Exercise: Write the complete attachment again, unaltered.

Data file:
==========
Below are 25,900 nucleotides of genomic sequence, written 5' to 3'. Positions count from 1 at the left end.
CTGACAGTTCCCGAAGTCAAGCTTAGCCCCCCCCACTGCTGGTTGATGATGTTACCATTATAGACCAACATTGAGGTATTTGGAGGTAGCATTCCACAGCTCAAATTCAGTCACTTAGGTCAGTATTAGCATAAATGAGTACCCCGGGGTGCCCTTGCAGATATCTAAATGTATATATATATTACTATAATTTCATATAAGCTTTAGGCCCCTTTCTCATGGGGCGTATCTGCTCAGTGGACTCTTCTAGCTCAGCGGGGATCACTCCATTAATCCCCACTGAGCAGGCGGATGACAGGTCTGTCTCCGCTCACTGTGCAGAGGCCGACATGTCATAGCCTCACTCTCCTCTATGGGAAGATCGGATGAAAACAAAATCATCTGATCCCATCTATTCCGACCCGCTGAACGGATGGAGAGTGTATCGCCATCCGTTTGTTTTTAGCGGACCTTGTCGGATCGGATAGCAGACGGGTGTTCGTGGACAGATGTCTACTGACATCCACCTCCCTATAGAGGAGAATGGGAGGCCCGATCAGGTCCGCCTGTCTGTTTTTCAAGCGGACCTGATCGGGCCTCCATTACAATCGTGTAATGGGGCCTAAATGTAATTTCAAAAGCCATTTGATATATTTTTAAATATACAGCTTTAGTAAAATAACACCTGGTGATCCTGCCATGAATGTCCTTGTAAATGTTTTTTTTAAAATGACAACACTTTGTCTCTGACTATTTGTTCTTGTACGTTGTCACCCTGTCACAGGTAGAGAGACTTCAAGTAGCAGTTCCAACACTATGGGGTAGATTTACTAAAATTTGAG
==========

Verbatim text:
Below are 25,900 nucleotides of genomic sequence, written 5' to 3'. Positions count from 1 at the left end.
CTGACAGTTCCCGAAGTCAAGCTTAGCCCCCCCCACTGCTGGTTGATGATGTTACCATTATAGACCAACATTGAGGTATTTGGAGGTAGCATTCCACAGCTCAAATTCAGTCACTTAGGTCAGTATTAGCATAAATGAGTACCCCGGGGTGCCCTTGCAGATATCTAAATGTATATATATATTACTATAATTTCATATAAGCTTTAGGCCCCTTTCTCATGGGGCGTATCTGCTCAGTGGACTCTTCTAGCTCAGCGGGGATCACTCCATTAATCCCCACTGAGCAGGCGGATGACAGGTCTGTCTCCGCTCACTGTGCAGAGGCCGACATGTCATAGCCTCACTCTCCTCTATGGGAAGATCGGATGAAAACAAAATCATCTGATCCCATCTATTCCGACCCGCTGAACGGATGGAGAGTGTATCGCCATCCGTTTGTTTTTAGCGGACCTTGTCGGATCGGATAGCAGACGGGTGTTCGTGGACAGATGTCTACTGACATCCACCTCCCTATAGAGGAGAATGGGAGGCCCGATCAGGTCCGCCTGTCTGTTTTTCAAGCGGACCTGATCGGGCCTCCATTACAATCGTGTAATGGGGCCTAAATGTAATTTCAAAAGCCATTTGATATATTTTTAAATATACAGCTTTAGTAAAATAACACCTGGTGATCCTGCCATGAATGTCCTTGTAAATGTTTTTTTTAAAATGACAACACTTTGTCTCTGACTATTTGTTCTTGTACGTTGTCACCCTGTCACAGGTAGAGAGACTTCAAGTAGCAGTTCCAACACTATGGGGTAGATTTACTAAAATTTGAG